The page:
Trolley Tour

James Burnett’s Death

About the only fact that is indisputable in the death of James C. Burnett was that he was shot four times by William C. Greene at the O.K. Corral on July 1, 1897. Unfortunately, the events that lead up to those fatal shots are hard to pin down.

About the only fact that is indisputable in the death of James C. Burnett was that he was shot four times by William C. Greene at the O.K. Corral on July 1, 1897. Unfortunately, the events that lead up to those fatal shots are hard to pin down.

James Burnett moved from New York to Hereford, Arizona Territory, sometime in the late 1870’s. He did a lot of different jobs for income, including part-time coroner, butcher, and provisioning beef to the soldiers at Camp Huachuca. His most steady income, though, was from his cattle ranch on the San Pedro River. At the time of his death he was the Justice of the Peace at Pearce, about 20 miles from his ranch; and it was this role that earned him the nickname of “Justice Jim.”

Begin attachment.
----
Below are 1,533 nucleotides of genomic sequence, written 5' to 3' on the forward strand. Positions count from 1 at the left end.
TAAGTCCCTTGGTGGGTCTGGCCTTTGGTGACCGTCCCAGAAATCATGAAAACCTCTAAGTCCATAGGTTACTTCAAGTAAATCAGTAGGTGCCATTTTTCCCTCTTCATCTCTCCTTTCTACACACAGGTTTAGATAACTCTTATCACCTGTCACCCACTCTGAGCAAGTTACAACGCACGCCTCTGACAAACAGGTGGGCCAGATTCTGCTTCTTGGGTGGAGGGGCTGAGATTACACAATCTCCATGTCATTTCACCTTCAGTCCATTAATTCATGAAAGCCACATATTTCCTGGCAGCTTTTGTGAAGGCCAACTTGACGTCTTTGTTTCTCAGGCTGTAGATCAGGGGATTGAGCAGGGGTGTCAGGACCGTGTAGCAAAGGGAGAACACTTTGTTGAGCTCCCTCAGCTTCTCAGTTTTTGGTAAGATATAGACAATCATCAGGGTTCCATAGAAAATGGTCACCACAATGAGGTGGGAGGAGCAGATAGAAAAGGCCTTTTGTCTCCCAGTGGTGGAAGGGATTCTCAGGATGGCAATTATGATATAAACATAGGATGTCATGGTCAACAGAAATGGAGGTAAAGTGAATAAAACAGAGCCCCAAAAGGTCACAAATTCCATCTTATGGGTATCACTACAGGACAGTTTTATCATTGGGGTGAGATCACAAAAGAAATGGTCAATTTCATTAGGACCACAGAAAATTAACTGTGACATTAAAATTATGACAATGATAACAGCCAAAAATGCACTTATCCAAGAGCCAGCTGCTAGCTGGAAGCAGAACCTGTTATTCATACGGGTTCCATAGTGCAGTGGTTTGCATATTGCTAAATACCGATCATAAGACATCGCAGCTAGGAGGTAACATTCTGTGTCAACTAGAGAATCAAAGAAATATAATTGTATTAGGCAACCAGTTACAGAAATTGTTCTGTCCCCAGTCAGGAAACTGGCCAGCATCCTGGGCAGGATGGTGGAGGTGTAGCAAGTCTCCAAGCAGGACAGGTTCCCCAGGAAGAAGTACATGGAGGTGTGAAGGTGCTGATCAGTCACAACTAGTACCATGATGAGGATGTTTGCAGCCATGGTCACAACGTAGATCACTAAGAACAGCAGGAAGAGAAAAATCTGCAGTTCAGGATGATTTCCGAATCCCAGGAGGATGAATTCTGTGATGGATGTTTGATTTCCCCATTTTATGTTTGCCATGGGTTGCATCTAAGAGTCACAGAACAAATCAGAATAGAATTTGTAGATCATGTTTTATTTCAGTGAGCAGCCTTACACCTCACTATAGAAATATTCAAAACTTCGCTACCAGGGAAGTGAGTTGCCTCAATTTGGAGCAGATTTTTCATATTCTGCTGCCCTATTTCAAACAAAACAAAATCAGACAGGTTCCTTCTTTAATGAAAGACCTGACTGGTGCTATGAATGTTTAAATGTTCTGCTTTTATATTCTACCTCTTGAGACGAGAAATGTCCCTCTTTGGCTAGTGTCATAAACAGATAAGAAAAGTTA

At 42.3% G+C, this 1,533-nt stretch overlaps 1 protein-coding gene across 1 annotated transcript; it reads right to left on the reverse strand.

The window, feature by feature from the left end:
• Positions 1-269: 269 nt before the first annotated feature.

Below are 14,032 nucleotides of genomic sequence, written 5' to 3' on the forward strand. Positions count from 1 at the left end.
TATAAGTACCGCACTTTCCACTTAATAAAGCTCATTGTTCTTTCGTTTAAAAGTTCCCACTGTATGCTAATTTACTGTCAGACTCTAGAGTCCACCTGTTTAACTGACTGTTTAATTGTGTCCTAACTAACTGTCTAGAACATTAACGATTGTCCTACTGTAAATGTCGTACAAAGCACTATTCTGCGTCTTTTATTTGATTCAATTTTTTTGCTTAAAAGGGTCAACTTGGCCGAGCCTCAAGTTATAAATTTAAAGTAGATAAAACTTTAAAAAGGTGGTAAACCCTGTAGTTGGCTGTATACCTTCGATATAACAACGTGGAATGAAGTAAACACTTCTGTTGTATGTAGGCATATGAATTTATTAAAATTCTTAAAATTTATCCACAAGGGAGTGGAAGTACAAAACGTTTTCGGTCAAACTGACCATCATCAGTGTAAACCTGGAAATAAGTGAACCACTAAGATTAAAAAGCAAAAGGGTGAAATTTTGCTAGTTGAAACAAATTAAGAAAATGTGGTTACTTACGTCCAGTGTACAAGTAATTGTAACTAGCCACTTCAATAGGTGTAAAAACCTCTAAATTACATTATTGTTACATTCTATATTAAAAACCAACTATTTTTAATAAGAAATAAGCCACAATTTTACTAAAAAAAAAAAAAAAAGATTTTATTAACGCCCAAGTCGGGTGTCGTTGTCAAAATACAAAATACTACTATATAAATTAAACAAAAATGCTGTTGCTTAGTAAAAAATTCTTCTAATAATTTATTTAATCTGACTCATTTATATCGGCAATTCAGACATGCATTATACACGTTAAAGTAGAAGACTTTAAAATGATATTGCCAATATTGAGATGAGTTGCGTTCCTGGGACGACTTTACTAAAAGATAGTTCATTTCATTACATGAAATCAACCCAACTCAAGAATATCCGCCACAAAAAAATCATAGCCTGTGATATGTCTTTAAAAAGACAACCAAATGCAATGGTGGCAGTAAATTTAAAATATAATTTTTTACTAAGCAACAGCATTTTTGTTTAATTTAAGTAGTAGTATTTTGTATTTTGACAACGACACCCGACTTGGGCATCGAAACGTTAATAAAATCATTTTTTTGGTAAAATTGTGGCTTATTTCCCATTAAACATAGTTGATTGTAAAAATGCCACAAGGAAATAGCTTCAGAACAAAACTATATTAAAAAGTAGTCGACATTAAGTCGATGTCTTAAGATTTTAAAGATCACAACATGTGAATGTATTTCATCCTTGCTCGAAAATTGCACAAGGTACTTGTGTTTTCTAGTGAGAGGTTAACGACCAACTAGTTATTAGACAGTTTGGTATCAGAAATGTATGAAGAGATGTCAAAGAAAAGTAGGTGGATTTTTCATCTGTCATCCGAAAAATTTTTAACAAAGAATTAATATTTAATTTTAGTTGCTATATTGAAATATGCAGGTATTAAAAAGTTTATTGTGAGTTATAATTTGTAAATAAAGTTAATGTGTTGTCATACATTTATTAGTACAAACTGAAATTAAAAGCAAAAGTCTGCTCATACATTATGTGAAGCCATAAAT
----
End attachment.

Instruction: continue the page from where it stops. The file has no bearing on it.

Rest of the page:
Burnett’s nearest neighbor upriver on the San Pedro was William Greene. Greene was, like Burnett, a pioneer in this region, but the similarity ends there. Where Burnett was something of a bully who constantly scrambled to make a few dollars, often just inside the law, Greene was a highly-regarded family man who earned money from ranching, farming, and mining. These two men often quarreled and Greene made it known that Burnett had threatened his life more than once.

To give his cattle a drinking hole, Greene built a small dam on the San Pedro River just above his ranch. When Burnett built a dam of his own to expand his ranch, he hired a Chinese crew to destroy Greene’s dam. In late June, Greene’s dam was blown up and on June 27 his daughters, Eva and Ella, along with their friend Edna Cochran, went swimming in the river. They went to their regular swimming hole where Ella and Edna jumped in but learned too late that the water was now far deeper than they expected. Both of the children drowned.